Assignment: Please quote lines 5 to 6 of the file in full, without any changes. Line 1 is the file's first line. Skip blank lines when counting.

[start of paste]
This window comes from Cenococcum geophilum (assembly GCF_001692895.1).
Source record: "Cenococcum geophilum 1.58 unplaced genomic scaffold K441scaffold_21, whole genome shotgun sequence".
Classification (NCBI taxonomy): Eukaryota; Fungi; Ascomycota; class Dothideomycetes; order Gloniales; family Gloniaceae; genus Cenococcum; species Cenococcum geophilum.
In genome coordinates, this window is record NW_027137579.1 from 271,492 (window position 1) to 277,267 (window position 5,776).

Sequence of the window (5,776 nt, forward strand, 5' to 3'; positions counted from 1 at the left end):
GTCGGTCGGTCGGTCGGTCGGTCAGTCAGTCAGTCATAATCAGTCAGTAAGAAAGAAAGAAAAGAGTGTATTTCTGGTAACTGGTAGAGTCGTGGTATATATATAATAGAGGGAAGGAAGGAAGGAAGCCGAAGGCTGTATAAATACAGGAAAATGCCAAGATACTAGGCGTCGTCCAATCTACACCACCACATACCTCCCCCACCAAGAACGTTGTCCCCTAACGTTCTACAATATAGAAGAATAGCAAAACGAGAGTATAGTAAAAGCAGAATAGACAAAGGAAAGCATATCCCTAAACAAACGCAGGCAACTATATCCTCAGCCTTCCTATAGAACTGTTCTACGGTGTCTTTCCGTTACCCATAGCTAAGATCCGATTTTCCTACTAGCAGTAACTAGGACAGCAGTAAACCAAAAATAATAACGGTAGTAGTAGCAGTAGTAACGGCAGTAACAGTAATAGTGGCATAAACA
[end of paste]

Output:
Sequence of the window (5,776 nt, forward strand, 5' to 3'; positions counted from 1 at the left end):
GTCGGTCGGTCGGTCGGTCGGTCAGTCAGTCAGTCATAATCAGTCAGTAAGAAAGAAAGAAAAGAGTGTATTTCTGGTAACTGGTAGAGTCGTGGTATATATATAATAGAGGGAAGGAAGGAAGGAAGCCGAAGGCTGTATAAATACAGGAAAATGCCAAGATACTAGGCGTCGTCCAATCTACACCACCACATACCTCCCCCACCAAGAACGTTGTCCCCTAACGTTCTACAATATAGAAGAATAGCAAAACGAGAGTATAGTAAAAGCAGAATAGACAAAGGAAAGCATATCCCTAAACAAACGCAGGCAACTATATCCTCAGCCTTCCTATAGAACTGTTCTACGGTGTCTTTCCGTTACCCATAGCTAAGATCCGATTTTCCTACTAGCAGTAACTAGGACAGCAGTAAACCAAAAATAATAACGGTAGTAGTAGCAGTAGTAACGGCAGTAACAGTAATAGTGGCATAAACA